Published: Wed, September 20, 2017
Technology | By Christopher Mann

Equifax hack compromised 100000 Canadians' personal data

Equifax hack compromised 100000 Canadians' personal data

Equifax faces new lawsuits and is trying to make new gestures to customers in the wake of its disclosure last week that it exposed vital data like Social Security numbers of about 143 million Americans. And Equifax faces multiple federal investigations on the breach as well as over reports that executives sold an unusual amount stock before the July hack was disclosed.

Several major Canadian companies including TD (AMTD) and CIBC use Equifax to perform credit checks. However, Equifax denies the incidents are related. "The criminal hacking that was discovered on 29 July did not affect the customer databases hosted by the Equifax business unit that was the subject of the March event".

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The company said criminals got access to files containing personal information of some Canadian consumers - including names, addresses, social insurance numbers and in some cases credit card information - via a consumer website application intended for use by USA consumers.

Equifax said on Friday that data on up to 400,000 Britons was stolen in the hack because it was stored in the United States. "The two events are not related".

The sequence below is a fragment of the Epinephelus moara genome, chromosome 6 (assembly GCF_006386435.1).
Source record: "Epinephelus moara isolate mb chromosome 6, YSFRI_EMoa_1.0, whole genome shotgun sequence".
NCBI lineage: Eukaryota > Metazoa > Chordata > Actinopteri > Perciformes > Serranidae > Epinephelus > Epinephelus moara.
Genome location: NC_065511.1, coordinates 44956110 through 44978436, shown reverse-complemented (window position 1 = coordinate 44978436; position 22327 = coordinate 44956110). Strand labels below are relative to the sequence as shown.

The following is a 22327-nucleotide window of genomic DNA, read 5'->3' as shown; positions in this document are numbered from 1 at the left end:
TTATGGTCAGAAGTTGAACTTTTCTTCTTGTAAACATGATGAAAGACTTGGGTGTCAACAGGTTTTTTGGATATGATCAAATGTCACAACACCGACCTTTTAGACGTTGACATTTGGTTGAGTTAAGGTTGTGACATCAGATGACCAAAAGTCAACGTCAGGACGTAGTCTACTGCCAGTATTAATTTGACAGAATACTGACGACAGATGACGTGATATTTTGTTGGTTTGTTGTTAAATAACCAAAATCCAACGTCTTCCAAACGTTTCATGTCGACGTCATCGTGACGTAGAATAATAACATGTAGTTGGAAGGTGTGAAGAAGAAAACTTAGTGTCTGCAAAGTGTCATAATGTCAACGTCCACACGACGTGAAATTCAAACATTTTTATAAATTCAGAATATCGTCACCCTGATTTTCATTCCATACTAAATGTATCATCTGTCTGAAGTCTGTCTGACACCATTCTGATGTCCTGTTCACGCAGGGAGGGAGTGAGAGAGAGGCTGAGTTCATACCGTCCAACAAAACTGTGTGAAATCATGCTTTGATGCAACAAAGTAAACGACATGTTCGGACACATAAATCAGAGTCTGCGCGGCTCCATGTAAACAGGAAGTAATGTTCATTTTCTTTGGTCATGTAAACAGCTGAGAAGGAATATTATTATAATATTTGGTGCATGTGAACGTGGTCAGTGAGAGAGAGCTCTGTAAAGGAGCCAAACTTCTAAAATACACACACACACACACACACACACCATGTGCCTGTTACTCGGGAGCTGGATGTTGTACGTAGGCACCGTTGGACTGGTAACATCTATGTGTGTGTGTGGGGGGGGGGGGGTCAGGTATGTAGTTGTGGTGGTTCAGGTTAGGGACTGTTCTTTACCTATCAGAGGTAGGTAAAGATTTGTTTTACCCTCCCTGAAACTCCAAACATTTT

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The proposal would require Equifax and similar firms to adhere to the same consumer protection rules the state imposes on banks and insurance companies. The probe will look into the stock sales of its chief financial officer, John Gamble; its president of USA information solutions, Joseph Loughran; and its president of workforce solutions, Rodolfo Ploder.

Equifax has since been hit with at least 30 lawsuits and is being investigated by multiple states, US Congress and the Federal Bureau of Investigation. The U.K.'s Financial Conduct Authority and the Information Commissioner's Office have been called in to investigate, adding to the multiple probes already underway in the U.S.

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If the executives sold the shares with knowledge that a breach had occurred that could damage the company's stock price they would be guilty of insider trading. It's not entirely clear why Equifax was unable to patch the known vulnerability in March, before attackers exploited the dispute portal web application in May.

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